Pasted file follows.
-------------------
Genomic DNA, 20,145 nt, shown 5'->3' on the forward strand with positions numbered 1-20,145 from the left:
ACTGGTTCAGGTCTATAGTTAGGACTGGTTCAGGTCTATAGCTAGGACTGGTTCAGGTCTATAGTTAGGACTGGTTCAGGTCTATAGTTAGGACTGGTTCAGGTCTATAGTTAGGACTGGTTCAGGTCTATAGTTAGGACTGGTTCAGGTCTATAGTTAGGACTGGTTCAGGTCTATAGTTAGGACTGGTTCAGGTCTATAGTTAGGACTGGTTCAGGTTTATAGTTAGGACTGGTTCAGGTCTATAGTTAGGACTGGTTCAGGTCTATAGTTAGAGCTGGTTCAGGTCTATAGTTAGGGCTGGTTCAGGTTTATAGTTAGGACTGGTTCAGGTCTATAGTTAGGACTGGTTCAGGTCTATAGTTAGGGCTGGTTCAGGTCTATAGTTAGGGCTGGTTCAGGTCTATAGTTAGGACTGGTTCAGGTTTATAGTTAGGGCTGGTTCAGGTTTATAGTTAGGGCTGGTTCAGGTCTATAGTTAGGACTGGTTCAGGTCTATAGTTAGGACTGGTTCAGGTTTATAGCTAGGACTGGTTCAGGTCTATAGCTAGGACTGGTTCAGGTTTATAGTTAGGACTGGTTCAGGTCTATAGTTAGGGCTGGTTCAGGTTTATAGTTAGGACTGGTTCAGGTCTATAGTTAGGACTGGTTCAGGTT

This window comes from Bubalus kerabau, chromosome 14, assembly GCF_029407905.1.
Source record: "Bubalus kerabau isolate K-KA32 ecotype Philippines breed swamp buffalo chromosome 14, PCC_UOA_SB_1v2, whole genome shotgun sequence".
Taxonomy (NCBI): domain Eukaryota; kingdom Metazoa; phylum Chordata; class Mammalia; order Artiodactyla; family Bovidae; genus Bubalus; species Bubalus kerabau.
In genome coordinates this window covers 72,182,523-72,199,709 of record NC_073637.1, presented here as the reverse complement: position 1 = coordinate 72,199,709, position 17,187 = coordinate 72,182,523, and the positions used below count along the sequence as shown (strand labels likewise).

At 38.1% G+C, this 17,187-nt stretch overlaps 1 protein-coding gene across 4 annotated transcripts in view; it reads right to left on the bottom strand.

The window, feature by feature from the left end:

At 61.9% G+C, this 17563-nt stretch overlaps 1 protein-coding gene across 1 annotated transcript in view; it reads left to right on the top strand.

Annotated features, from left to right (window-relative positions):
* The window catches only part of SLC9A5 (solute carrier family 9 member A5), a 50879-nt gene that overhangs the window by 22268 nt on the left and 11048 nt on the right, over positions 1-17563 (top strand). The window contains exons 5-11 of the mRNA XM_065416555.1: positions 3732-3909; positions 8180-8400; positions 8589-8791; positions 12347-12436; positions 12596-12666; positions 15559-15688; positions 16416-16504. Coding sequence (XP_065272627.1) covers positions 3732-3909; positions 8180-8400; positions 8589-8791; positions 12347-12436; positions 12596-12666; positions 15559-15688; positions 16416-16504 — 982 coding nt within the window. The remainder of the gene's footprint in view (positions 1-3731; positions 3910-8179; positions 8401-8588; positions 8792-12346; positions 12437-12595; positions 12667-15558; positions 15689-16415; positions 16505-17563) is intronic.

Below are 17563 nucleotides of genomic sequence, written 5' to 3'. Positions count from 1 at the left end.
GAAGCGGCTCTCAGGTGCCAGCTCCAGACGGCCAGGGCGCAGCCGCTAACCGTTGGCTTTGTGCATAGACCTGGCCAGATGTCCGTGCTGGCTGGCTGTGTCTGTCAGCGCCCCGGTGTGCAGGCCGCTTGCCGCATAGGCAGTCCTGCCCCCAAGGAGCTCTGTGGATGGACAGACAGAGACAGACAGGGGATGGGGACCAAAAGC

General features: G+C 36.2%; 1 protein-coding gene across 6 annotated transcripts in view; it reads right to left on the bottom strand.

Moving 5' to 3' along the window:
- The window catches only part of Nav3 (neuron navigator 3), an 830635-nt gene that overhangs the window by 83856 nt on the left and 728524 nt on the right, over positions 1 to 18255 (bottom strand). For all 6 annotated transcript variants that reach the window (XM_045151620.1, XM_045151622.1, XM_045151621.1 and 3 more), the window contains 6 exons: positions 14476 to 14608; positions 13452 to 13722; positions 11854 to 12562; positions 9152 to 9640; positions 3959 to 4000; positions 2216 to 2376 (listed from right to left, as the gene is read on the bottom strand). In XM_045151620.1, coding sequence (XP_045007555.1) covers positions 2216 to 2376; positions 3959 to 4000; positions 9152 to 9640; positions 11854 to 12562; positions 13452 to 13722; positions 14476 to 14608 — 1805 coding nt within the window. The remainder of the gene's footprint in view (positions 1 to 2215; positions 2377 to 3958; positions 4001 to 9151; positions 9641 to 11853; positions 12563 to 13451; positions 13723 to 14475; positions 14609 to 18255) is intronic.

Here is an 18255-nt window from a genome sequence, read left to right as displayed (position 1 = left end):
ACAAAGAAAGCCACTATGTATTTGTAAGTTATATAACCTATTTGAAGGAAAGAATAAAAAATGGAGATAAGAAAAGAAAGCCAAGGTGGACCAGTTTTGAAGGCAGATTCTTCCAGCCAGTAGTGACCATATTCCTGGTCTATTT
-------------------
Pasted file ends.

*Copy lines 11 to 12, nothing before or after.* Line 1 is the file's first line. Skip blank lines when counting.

* The window catches only part of SLC9A5 (solute carrier family 9 member A5), a 50879-nt gene that overhangs the window by 22268 nt on the left and 11048 nt on the right, over positions 1-17563 (top strand). The window contains exons 5-11 of the mRNA XM_065416555.1: positions 3732-3909; positions 8180-8400; positions 8589-8791; positions 12347-12436; positions 12596-12666; positions 15559-15688; positions 16416-16504. Coding sequence (XP_065272627.1) covers positions 3732-3909; positions 8180-8400; positions 8589-8791; positions 12347-12436; positions 12596-12666; positions 15559-15688; positions 16416-16504 — 982 coding nt within the window. The remainder of the gene's footprint in view (positions 1-3731; positions 3910-8179; positions 8401-8588; positions 8792-12346; positions 12437-12595; positions 12667-15558; positions 15689-16415; positions 16505-17563) is intronic.

Below are 17563 nucleotides of genomic sequence, written 5' to 3'. Positions count from 1 at the left end.